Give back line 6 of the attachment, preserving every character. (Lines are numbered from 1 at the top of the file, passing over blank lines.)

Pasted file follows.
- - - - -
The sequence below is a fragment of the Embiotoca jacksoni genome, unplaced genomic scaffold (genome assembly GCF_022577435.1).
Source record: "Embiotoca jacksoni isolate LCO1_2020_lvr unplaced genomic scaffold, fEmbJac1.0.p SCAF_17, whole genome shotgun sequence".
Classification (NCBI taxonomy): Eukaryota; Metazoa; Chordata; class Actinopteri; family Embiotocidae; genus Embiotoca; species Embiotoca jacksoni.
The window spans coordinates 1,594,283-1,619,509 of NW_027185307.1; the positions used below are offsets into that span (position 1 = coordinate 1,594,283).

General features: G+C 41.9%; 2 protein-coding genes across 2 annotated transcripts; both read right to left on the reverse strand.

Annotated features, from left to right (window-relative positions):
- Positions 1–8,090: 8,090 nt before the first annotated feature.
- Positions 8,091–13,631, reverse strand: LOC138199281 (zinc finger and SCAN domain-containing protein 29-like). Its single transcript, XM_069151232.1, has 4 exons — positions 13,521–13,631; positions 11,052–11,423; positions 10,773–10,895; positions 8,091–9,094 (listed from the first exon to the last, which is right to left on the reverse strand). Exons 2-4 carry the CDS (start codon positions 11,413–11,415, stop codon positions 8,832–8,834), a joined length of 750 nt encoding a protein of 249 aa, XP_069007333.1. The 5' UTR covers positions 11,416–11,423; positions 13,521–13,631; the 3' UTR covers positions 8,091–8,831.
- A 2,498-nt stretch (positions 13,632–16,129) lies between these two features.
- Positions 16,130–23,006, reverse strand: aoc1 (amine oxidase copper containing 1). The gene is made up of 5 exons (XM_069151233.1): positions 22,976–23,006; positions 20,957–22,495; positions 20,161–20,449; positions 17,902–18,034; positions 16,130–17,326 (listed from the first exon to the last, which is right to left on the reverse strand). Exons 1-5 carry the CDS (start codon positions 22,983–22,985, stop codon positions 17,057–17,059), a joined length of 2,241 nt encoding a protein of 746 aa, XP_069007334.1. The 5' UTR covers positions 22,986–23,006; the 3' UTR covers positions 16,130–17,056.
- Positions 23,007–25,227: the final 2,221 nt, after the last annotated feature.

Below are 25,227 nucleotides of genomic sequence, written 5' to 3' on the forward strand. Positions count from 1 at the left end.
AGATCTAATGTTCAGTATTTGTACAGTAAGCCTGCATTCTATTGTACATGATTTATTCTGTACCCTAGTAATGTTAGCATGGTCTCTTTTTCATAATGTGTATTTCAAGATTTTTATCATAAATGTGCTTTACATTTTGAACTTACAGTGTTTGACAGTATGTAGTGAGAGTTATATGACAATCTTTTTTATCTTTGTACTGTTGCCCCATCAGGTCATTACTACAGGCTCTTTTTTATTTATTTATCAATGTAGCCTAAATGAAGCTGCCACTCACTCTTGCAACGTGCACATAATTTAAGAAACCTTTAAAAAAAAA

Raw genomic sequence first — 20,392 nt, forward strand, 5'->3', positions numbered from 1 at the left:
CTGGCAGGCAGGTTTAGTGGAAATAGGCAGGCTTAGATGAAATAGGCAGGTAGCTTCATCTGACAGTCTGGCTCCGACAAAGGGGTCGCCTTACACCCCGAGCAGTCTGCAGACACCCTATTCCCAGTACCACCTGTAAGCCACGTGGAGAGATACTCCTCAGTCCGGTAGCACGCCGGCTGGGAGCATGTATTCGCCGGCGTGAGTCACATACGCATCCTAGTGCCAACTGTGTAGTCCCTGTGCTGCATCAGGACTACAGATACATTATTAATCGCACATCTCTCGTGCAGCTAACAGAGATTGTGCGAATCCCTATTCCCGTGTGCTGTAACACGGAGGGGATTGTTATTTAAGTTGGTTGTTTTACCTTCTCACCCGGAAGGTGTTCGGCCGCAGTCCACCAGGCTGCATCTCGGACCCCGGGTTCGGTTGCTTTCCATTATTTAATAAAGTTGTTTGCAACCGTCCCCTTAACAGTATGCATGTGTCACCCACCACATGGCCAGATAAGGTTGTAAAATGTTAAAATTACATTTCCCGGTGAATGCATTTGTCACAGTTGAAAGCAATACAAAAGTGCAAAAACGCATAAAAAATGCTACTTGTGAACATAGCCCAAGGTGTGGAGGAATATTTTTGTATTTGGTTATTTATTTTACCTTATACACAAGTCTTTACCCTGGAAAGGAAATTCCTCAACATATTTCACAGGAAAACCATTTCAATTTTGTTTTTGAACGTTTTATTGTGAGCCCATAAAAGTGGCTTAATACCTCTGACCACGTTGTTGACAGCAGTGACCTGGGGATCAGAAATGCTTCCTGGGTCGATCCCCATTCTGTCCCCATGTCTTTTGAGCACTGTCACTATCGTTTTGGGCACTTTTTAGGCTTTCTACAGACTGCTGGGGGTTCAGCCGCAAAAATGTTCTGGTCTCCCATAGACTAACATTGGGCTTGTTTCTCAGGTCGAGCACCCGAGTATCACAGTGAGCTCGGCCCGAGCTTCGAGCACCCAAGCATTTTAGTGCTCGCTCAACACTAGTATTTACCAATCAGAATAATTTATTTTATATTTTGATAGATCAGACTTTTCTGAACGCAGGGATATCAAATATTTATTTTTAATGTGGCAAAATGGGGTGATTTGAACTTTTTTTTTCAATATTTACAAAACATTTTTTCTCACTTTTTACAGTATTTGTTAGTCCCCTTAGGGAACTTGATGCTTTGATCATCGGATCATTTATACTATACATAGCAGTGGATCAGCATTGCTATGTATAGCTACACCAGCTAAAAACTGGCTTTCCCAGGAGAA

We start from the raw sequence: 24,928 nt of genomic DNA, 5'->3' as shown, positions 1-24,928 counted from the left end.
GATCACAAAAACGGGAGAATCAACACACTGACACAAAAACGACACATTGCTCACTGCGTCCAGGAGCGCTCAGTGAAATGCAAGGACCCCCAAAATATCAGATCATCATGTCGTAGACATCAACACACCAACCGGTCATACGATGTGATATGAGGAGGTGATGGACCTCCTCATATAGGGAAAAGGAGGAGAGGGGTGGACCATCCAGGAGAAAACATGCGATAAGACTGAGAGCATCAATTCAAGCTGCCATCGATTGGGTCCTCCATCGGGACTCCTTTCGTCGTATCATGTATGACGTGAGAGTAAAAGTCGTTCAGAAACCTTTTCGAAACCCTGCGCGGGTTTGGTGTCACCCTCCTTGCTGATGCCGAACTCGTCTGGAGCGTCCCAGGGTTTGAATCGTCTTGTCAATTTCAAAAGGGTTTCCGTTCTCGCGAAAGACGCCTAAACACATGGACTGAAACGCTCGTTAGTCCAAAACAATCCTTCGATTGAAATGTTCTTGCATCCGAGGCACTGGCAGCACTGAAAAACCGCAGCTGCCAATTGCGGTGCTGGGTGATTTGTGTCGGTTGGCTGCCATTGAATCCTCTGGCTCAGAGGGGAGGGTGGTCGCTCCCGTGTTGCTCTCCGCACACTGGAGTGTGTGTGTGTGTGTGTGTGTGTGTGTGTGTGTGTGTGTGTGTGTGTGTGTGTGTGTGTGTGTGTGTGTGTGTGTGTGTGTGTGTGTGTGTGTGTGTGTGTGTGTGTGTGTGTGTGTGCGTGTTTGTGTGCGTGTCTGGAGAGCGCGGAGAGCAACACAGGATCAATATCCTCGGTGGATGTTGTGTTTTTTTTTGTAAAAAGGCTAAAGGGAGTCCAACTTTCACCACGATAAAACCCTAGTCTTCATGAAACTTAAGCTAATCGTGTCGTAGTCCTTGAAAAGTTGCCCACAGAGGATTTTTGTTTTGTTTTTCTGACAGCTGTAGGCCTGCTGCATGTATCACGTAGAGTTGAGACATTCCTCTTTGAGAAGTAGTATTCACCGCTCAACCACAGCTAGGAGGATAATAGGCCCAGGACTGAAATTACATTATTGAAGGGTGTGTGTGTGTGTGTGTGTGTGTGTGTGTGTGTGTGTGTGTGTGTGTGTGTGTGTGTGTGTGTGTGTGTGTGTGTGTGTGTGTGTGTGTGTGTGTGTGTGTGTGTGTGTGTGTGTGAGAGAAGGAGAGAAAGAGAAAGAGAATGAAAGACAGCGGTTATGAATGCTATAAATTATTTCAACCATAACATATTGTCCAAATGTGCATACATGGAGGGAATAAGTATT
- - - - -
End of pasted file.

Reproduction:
Annotated features, from left to right (window-relative positions):